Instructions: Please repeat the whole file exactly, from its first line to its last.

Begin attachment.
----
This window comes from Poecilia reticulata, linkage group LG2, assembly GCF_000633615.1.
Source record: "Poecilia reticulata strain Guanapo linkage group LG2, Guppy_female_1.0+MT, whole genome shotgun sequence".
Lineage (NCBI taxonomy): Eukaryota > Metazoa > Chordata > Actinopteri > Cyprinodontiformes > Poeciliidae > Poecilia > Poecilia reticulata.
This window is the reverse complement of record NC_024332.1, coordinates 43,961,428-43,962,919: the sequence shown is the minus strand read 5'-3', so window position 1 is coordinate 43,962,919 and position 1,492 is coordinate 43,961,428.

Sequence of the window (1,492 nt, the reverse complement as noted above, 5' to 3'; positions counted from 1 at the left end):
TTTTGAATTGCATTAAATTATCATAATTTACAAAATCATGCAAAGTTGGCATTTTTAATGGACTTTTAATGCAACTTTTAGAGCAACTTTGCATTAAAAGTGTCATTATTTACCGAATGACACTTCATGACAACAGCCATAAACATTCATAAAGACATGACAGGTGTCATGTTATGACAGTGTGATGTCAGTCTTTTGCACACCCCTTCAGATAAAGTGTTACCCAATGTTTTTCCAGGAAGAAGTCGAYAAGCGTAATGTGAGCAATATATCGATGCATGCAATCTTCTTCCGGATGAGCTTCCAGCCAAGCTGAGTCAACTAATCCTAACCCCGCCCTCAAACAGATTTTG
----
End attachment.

This window comes from Poecilia reticulata, linkage group LG2, assembly GCF_000633615.1.
Source record: "Poecilia reticulata strain Guanapo linkage group LG2, Guppy_female_1.0+MT, whole genome shotgun sequence".
Lineage (NCBI taxonomy): Eukaryota > Metazoa > Chordata > Actinopteri > Cyprinodontiformes > Poeciliidae > Poecilia > Poecilia reticulata.
This window is the reverse complement of record NC_024332.1, coordinates 43,961,428-43,962,919: the sequence shown is the minus strand read 5'-3', so window position 1 is coordinate 43,962,919 and position 1,492 is coordinate 43,961,428.

Sequence of the window (1,492 nt, the reverse complement as noted above, 5' to 3'; positions counted from 1 at the left end):
TTTTGAATTGCATTAAATTATCATAATTTACAAAATCATGCAAAGTTGGCATTTTTAATGGACTTTTAATGCAACTTTTAGAGCAACTTTGCATTAAAAGTGTCATTATTTACCGAATGACACTTCATGACAACAGCCATAAACATTCATAAAGACATGACAGGTGTCATGTTATGACAGTGTGATGTCAGTCTTTTGCACACCCCTTCAGATAAAGTGTTACCCAATGTTTTTCCAGGAAGAAGTCGAYAAGCGTAATGTGAGCAATATATCGATGCATGCAATCTTCTTCCGGATGAGCTTCCAGCCAAGCTGAGTCAACTAATCCTAACCCCGCCCTCAAACAGATTTTG